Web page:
S3E8 of Star Trek: Discovery, “Sanctuary,” has a little bit of great content for everyone who cares about the series. The main plot centers around Michael Burnham (Sonequa Martin-Green) and Cleveland “Book” Booker (David Ajala) traveling to Book’s home planet of Kweijan in an attempt to help out his “brother”. But we also spend a lot of time with most of the main cast.
Georgiou and Culber get their own plotline. As do Stamets and Adira. Saru and Tilly get to work on actual command based activities. And Lieutenant Detmer not only gets a subplot, on her own, she gets to make a trench run against the “Death Star”. (In this case the “Death Star” in question being Osyraa’s ship.) Maybe that last part wasn’t exactly the most “Star Trek” thing ever, but it did look cool and continued to round out the character. “Sanctuary” also tied all of the various plots together throughout, which really helped to make all of them seem more vital than they would have been separately.
The main plot with Burnham and Book is actually interconnected to everything else going on on Discovery, for once, because they finally made the right decision and asked for permission to visit Kweijan after receiving a distress call from Book’s “brother”, Kyheem (Ache Hernandez). Admiral Vance (Oded Fehr) then agrees to let them go on the mission, with Discovery taking them and staying around strictly to “observe”.
The Starfleet protocol has become—due to the circumstances of “the burn”—that they do not intervene in situations like what is happening on Kweiljan. According to Vance, the Prime Directive apparently still exists as well, at least conceptually. It turns out the villainous group “the chain” which has been behind many of the atrocities we have seen so far, is also exploiting pre-warp civilizations and has as little use for the so called “directive” as most episodes of Star Trek.
All of this means that, once the mission on Kweiljan inevitably goes haywire, Captain Saru (Doug Jones) gets to stand up for real Starfleet ideals in the face of danger. The show also really puts Tilly (Mary Wiseman) to great use in her new role as Saru’s “Number One”. She comes up with the plan that will allow the ship to follow the letter of Vance’s orders, even as they are blatantly breaking them in the face of doing the right thing.
This type of fun needle threading logic and playing within the rules of the universe is a great way to avoid the pitfalls like when Burnham went rogue earlier in the season. Tilly is also adept at working with Saru on his catchphrase, which is super cute, even though it is clear that the choices so far are not going to work for him.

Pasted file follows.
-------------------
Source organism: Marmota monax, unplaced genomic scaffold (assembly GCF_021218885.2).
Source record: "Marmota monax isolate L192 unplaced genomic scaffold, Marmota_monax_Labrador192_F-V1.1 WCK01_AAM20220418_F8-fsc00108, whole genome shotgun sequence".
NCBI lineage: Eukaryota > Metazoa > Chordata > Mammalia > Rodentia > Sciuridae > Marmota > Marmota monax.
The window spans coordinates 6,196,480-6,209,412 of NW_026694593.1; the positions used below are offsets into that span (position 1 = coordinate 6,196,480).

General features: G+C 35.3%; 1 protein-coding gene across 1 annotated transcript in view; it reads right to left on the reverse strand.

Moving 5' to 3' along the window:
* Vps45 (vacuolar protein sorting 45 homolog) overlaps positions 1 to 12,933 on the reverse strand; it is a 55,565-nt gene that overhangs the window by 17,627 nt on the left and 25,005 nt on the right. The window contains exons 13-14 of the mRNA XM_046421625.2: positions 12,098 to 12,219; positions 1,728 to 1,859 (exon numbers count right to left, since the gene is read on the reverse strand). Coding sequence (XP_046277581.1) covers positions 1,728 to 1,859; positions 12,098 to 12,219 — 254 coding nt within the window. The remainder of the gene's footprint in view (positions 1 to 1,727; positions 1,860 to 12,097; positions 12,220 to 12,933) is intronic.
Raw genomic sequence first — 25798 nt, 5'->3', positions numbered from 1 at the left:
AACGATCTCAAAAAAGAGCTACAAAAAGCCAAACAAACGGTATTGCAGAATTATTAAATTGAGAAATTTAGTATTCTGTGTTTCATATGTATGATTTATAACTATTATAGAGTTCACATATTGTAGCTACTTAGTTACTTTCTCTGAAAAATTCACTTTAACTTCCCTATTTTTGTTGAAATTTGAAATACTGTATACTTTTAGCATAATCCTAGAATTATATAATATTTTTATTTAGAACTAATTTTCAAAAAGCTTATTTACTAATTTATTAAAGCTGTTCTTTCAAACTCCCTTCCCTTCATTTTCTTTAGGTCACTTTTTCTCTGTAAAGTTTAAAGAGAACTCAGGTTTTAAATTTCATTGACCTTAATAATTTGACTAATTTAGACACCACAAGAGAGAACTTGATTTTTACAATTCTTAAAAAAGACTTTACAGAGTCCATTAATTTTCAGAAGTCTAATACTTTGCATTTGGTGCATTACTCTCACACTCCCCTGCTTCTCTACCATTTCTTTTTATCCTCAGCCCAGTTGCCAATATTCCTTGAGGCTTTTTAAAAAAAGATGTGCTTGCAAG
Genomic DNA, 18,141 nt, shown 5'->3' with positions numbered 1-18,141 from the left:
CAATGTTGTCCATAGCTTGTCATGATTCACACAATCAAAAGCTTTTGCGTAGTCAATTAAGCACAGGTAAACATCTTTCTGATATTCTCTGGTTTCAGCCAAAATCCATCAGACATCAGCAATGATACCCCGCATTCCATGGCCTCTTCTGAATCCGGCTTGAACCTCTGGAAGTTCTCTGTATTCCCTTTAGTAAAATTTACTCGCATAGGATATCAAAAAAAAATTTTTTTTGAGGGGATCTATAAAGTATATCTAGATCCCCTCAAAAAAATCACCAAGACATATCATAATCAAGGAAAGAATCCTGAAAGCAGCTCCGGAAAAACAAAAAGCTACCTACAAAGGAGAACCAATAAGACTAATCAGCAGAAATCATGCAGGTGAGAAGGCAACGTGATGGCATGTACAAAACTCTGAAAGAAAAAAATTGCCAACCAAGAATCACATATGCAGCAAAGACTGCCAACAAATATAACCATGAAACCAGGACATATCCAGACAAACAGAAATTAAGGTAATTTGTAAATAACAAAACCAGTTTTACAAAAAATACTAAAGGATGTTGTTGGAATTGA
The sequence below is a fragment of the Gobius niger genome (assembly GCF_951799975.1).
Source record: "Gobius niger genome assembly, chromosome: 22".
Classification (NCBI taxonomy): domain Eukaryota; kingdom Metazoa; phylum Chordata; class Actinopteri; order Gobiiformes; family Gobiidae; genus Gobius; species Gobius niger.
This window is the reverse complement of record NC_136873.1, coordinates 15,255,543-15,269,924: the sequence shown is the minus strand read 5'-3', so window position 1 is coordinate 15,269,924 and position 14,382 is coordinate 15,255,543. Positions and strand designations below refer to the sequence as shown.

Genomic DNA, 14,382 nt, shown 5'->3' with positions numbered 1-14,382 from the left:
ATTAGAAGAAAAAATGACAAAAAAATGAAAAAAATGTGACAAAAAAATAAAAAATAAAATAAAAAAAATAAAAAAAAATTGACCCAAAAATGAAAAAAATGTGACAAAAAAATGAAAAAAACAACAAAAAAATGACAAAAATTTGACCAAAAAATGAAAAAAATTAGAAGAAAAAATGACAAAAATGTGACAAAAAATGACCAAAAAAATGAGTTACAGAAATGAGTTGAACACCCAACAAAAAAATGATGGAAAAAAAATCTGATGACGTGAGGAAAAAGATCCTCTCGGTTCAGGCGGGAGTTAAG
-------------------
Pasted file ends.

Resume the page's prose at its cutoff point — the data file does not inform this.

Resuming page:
Osyraa (Janet Kidder) has been established as a bit of a big bad for the season and she definitely jumps on the scene with a really evil standout performance here. She has quite a few moments, even if they are all delivered via hologram. Early on, she murders her nephew, who had come sniveling back to her after being defeated in “Scavengers”. Then she attacks a wide swath of the planet, presumably intent on killing everyone until she gets her hands on her prey. And finally she gets to give a classic “you will feel my wrath upon my return” speech before warping away.
Osyraa is a pretty one dimensional villain so far, and the entire “Chain” season long arc is the least interesting thing on the show, but Kidder really sells the evil to such an extent that it is possible to root for the character’s return. Even if it would be pretty exciting to see her have some depth added to her arc next time.
Lieutenant Detmer’s plotline doesn’t necessarily give her more depth. Owo (Oyin Oledejo) established long ago that Detmer’s main characterization is “macho pilot”, and this plotline is definitely more of the same. But it does give her a chance to really show off her skills, as she pilots Book’s ship right into the teeth of Osyraa’s weapons and eventually “goes manual” to take out the gun turrets.
It is a really cool series of moments, though the “Death Star run” homage is a bit on the nose, even as far as those go. This also gives some really fun comedic moments to Grudge, who is (reluctantly) still on the ship, and Ryn (Noah Averbach-Katz), who has come along to show Osyraa’s weak points. Ryn stood up to Osyraa and she cut off his antennae and made him a slave as a result. Yet by the very act of standing up to her he did something that people have been afraid to do for generations. Ryn’s rebellion was quiet, but it seems it hit Osyraa hard and now he looks to be a key figure in her undoing. The Chain has had such control over everyone for so long that even the smallest rebellions have been stamped out, and because of that Ryn represents a great failure not just to Osyraa, but to the entire group.